Ryan says anti-poverty programs damage 'dignity' of the poor

Rep. Paul Ryan, (R-WI)., speaks during the American Conservative Union's Conservative Political Action Conference (CPAC) at National Harbor, Md., on March 6, 2014.
Rep. Paul Ryan, (R-WI)., speaks during the American Conservative Union's Conservative Political Action Conference (CPAC) at National Harbor, Md., on March 6, 2014.

If Rep. Paul Ryan is considering a presidential bid in 2016, he’s not using his listening sessions to test material.

The Wisconsin Republican broke no new ground as he kicked off his nine-stop listening session tour throughout his district, favoring PowerPoint slides and economics jargon over barn-burning rhetoric.

Budget cuts, tax cuts and expanding fracking into federal lands were the main points of Ryan’s introductory presentation, but he came prepared to sell the crowds of mostly older, almost entirely white constituents on his upcoming budget, repealing the Affordable Care Act, and his ideas about the limits of executive power. Big applause lines were limited to jokes about trash collection and cheese naming rights under the Trans-Pacific Partnership.

Ryan’s district is relatively safe territory – he won re-election while running for vice president by 11.5 points – which has given the eight-term House member a chance to see how his arguments for slashing programs like Supplemental Nutritional Assistance Programs (SNAP) and against the Affordable Care Act will play among voters.

In North Prairie, Wisc., a town of just over 2,100, a little girl gave Ryan an opening to further walk back comments he made last week about “inner city” residents. In an interview with radio host Bill Bennett, Ryan spoke of the "generations of men" who don’t appreciate the “culture of work.” After facing backlash, Ryan later walked back his "inarticulate" remarks, but told the girl in North Prairie Wednesday that "work is the bridge to a better life" -- a notion he reiterated several times during his listening tour.

"Work is how a person gets the dignity and finds their potential," he said," and our government, in many ways, inadvertently has put up all these barriers to work."

Ryan, through the House Budget Committee, released a 204-page report critiquing the effectiveness of federal anti-poverty programs at the beginning of March. In it and at his town hall meetings, Ryan called persistent poverty a “trap” created by overly-generous benefits that discourage work. There were slides, statistics and references to decreasing labor force participation, but no mention of the 49.4% of low-wage workers who are over 25 or the fact that SNAP has the lowest fraud rate of any federal assistance program.

"When you look at the situation, we have done a lot to isolate the poor -- in urban and rural America -- and we reinforce this notion that this is government responsibility," Ryan said. "And that's not true."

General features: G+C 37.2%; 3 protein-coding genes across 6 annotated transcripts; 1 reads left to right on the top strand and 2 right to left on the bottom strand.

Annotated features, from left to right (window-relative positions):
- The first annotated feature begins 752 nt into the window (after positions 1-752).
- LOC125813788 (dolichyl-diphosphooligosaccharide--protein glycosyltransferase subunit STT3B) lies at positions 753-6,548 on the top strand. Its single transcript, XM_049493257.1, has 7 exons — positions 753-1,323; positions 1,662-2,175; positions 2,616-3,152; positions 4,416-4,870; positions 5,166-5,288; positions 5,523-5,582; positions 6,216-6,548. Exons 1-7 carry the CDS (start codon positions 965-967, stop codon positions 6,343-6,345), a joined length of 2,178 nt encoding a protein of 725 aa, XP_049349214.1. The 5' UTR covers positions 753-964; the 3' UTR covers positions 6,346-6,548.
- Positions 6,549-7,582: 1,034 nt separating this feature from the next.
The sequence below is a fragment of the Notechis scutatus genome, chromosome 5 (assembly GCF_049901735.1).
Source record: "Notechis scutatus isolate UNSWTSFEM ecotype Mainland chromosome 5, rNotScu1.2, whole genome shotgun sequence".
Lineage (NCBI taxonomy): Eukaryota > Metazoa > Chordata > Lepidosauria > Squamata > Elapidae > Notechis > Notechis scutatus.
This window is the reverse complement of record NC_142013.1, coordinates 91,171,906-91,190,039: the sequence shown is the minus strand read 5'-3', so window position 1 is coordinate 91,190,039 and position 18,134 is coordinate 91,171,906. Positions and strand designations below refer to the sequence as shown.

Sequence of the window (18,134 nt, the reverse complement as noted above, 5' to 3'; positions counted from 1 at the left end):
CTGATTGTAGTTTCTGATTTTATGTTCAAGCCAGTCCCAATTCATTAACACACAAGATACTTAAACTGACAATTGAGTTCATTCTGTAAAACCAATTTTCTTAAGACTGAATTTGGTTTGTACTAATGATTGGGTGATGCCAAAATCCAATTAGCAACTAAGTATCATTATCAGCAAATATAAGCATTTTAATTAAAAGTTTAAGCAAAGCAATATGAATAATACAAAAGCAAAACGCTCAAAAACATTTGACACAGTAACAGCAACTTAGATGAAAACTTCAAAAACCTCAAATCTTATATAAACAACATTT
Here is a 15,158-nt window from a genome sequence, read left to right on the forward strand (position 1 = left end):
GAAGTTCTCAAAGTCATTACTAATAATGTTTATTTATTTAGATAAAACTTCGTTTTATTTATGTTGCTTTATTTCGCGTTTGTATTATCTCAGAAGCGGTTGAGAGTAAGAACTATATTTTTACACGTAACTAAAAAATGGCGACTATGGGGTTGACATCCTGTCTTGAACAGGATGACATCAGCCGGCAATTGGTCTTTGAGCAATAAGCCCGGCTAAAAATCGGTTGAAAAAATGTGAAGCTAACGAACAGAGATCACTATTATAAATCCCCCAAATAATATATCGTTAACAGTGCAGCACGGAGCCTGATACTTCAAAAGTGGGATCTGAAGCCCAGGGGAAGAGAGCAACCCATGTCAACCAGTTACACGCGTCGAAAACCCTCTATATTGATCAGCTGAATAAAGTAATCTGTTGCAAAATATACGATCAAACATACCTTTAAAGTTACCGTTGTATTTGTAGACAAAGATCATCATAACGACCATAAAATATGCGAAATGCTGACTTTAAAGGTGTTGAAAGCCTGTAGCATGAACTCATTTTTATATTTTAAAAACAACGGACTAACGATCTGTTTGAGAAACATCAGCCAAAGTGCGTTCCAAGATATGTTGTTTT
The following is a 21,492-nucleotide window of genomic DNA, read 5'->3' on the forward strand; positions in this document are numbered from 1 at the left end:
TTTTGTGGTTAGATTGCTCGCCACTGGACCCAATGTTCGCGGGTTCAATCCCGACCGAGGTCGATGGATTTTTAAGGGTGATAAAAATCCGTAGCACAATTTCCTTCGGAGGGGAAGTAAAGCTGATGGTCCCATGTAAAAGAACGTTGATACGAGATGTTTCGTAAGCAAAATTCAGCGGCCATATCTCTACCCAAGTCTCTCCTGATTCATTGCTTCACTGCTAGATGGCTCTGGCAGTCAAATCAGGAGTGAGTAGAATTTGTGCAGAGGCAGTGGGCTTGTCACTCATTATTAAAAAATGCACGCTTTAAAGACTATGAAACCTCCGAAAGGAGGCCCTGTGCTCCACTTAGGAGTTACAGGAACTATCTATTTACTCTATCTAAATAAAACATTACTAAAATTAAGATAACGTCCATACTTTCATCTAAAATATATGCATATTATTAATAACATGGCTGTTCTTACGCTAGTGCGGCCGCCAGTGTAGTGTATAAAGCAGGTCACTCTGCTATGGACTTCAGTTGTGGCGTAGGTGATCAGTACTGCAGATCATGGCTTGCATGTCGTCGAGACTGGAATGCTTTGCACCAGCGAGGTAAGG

The closest thing to antagonism Ryan experienced came in the Milwaukee suburb of Franklin, when he faced multiple questions about Congress’ failure to pass immigration reform last year. Melissa Sanchez, a student at the University of Wisconsin Rock County studying to become a physics teacher, asked Ryan on both Tuesday and Wednesday whether he would push to reform immigration law this year.

Sanchez, who is attending school thanks to President Obama’s actions to help the young people known as DREAMers, came to the U.S. with their parents. She told msnbc that the step-by-step approach Ryan laid out in his presentation felt like a stalling tactic. “I understand what he’s saying,” she said, “but doing it step by step, it seems like they’re delaying.”

Activists working with Fast for Families, which stopped in Wisconsin during a bus tour through 75 congressional districts, pushed Ryan to take a leadership role in reform negotiations. Some activists were on the tour for 22 days and also criticized the lack of progress.

By keeping questions and topics focused at the federal level, Ryan was able to avoid tying himself to controversial state policies. The state legislature could soon vote to restrict early voting, which could disenfranchise poor, disabled, elderly and non-white voters. It could also inconvenience Ryan himself -- he voted using absentee ballots 16 times since 2006. Scot Ross, Executive Director of One Wisconsin Now, attended the Franklin session hoping to ask Ryan about his position on the laws, but did not get a chance to speak.

“Rep. Ryan has held a series of in-district town halls but has remained studiously silent on the latest, racist attacks on voting in Wisconsin,” Ross said.

If anything, Ryan’s constituents are concerned about him not being hard-line enough. In North Prairie, boos greeted Ryan when he discussed his budget deal with Washington Senator Patty Murray, a Democrat, for preventing more government shutdowns. When asked why so little was getting done in Washington, Ryan, who has supported slashing food stamps, opposed extending unemployment benefits, and is touring Wisconsin pushing for tax cuts for corporations, said, “The poisonous climate really bothers me.”